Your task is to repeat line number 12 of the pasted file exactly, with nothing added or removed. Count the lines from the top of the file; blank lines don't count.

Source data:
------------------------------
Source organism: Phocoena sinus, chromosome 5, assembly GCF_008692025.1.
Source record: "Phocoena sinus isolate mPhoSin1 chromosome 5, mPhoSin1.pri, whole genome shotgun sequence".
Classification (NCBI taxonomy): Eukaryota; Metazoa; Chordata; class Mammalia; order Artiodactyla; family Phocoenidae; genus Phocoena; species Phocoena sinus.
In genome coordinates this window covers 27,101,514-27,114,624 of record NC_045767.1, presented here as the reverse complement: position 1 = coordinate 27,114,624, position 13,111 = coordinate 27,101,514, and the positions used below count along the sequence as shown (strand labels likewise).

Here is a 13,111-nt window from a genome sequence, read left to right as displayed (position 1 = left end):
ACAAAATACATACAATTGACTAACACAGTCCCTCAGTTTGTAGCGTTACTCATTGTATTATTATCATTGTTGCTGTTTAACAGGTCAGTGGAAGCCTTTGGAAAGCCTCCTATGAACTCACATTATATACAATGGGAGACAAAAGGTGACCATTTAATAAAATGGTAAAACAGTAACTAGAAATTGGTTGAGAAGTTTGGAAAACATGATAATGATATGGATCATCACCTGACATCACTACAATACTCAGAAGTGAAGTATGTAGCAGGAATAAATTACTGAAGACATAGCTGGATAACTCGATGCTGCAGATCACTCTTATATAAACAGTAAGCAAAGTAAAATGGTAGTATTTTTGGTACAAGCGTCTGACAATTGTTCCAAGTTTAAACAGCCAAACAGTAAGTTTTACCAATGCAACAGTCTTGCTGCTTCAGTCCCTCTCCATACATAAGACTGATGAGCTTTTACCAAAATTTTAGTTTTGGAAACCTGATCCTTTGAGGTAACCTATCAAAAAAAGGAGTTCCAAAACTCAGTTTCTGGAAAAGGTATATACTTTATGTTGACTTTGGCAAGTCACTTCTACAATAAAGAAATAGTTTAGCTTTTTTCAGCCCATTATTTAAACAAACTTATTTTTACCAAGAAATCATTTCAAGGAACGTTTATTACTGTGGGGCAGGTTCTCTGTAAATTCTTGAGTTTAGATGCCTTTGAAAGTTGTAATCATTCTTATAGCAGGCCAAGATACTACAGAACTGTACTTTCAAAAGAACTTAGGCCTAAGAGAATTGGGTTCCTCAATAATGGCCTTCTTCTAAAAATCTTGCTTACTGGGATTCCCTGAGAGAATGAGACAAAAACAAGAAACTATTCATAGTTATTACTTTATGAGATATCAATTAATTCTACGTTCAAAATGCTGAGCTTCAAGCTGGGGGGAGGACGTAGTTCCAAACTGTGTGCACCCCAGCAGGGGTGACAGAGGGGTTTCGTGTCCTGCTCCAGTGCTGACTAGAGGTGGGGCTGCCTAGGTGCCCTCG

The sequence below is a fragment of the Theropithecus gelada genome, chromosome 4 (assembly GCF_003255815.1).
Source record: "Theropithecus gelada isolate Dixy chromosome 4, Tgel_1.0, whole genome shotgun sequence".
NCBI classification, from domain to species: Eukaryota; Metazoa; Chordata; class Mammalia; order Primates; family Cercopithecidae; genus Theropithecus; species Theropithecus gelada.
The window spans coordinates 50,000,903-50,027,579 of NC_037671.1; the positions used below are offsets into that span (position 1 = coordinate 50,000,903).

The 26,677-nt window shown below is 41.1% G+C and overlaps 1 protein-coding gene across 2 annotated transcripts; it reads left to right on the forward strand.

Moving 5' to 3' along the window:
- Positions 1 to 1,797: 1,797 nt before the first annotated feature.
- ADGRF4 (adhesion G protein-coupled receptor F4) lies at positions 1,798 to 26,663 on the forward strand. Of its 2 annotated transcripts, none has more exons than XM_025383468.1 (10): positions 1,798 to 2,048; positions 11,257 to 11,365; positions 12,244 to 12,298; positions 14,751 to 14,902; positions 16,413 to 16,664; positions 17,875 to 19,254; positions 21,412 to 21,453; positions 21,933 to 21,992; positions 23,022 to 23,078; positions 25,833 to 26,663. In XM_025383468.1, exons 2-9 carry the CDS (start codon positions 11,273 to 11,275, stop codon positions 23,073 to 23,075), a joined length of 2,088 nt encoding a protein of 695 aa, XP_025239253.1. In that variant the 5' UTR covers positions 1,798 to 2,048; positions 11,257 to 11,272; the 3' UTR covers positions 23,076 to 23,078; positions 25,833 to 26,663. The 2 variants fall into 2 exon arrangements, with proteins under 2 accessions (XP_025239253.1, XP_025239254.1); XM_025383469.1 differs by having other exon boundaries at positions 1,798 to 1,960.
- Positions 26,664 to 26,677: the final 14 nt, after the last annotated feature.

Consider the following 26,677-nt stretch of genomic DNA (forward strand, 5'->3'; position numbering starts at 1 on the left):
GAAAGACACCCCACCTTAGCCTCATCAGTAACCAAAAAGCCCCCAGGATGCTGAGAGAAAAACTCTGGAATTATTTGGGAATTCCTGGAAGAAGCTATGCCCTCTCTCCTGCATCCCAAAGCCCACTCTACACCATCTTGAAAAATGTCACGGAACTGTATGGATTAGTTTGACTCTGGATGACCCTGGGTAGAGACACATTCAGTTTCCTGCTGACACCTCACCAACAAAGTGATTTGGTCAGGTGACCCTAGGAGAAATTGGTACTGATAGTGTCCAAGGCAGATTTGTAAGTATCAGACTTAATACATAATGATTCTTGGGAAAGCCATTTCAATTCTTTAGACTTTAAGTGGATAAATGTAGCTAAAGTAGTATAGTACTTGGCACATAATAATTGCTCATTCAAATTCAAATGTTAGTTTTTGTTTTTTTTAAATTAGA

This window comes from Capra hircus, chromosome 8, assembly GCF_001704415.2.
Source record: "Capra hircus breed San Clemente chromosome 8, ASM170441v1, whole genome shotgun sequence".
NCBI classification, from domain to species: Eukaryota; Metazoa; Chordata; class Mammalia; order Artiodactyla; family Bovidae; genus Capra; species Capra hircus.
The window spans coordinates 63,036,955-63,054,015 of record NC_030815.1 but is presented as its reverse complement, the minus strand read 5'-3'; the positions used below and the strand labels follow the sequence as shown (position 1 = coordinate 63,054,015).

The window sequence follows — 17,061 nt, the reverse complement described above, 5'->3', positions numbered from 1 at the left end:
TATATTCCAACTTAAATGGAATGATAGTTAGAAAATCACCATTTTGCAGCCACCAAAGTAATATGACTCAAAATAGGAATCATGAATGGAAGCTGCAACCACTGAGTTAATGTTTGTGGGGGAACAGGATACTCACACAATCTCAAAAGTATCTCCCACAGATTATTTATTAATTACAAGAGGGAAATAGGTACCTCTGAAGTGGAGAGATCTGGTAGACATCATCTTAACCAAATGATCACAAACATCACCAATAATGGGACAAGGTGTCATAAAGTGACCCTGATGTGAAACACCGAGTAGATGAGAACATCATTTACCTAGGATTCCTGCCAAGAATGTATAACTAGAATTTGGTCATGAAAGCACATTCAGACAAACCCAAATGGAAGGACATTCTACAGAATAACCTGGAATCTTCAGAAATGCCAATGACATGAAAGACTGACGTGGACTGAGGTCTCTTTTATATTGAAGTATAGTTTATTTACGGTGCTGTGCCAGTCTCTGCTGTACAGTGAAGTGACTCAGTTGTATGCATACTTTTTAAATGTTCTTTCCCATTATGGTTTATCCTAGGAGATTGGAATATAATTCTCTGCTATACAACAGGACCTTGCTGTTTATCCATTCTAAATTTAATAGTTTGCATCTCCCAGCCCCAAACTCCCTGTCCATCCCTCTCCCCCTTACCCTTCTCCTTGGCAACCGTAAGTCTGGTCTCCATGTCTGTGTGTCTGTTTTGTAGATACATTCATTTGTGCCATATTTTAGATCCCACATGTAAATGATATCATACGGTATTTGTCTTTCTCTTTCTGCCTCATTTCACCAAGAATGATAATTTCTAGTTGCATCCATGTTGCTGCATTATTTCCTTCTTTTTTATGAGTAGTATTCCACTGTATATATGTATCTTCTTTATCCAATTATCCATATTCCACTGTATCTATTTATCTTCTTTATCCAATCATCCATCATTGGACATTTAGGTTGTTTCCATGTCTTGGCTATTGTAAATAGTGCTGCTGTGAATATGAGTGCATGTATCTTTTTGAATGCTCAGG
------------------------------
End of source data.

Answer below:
Moving 5' to 3' along the window: